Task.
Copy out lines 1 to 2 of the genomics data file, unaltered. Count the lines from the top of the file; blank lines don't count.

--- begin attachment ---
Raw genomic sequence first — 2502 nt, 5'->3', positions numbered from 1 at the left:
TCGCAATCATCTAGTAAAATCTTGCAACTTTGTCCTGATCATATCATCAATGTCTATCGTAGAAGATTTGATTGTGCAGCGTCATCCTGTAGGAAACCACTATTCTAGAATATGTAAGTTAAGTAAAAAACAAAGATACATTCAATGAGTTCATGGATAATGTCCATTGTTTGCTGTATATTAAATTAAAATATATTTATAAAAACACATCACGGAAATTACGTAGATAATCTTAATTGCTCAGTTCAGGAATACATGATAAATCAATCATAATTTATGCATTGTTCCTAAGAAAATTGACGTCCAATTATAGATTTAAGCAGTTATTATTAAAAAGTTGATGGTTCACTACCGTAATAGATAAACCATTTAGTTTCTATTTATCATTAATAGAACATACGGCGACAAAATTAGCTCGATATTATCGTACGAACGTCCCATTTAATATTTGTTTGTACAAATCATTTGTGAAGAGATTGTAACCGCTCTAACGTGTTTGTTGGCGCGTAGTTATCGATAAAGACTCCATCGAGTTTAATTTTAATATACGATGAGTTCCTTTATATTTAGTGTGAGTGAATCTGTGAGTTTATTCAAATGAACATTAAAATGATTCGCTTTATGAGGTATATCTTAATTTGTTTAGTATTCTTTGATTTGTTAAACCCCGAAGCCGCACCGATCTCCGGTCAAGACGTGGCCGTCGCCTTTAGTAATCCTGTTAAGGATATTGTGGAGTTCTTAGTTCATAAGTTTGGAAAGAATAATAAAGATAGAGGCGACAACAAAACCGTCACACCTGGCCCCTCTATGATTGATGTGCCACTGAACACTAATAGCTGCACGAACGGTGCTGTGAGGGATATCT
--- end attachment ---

Raw genomic sequence first — 2502 nt, 5'->3', positions numbered from 1 at the left:
TCGCAATCATCTAGTAAAATCTTGCAACTTTGTCCTGATCATATCATCAATGTCTATCGTAGAAGATTTGATTGTGCAGCGTCATCCTGTAGGAAACCACTATTCTAGAATATGTAAGTTAAGTAAAAAACAAAGATACATTCAATGAGTTCATGGATAATGTCCATTGTTTGCTGTATATTAAATTAAAATATATTTATAAAAACACATCACGGAAATTACGTAGATAATCTTAATTGCTCAGTTCAGGAATACATGATAAATCAATCATAATTTATGCATTGTTCCTAAGAAAATTGACGTCCAATTATAGATTTAAGCAGTTATTATTAAAAAGTTGATGGTTCACTACCGTAATAGATAAACCATTTAGTTTCTATTTATCATTAATAGAACATACGGCGACAAAATTAGCTCGATATTATCGTACGAACGTCCCATTTAATATTTGTTTGTACAAATCATTTGTGAAGAGATTGTAACCGCTCTAACGTGTTTGTTGGCGCGTAGTTATCGATAAAGACTCCATCGAGTTTAATTTTAATATACGATGAGTTCCTTTATATTTAGTGTGAGTGAATCTGTGAGTTTATTCAAATGAACATTAAAATGATTCGCTTTATGAGGTATATCTTAATTTGTTTAGTATTCTTTGATTTGTTAAACCCCGAAGCCGCACCGATCTCCGGTCAAGACGTGGCCGTCGCCTTTAGTAATCCTGTTAAGGATATTGTGGAGTTCTTAGTTCATAAGTTTGGAAAGAATAATAAAGATAGAGGCGACAACAAAACCGTCACACCTGGCCCCTCTATGATTGATGTGCCACTGAACACTAATAGCTGCACGAACGGTGCTGTGAGGGATATCT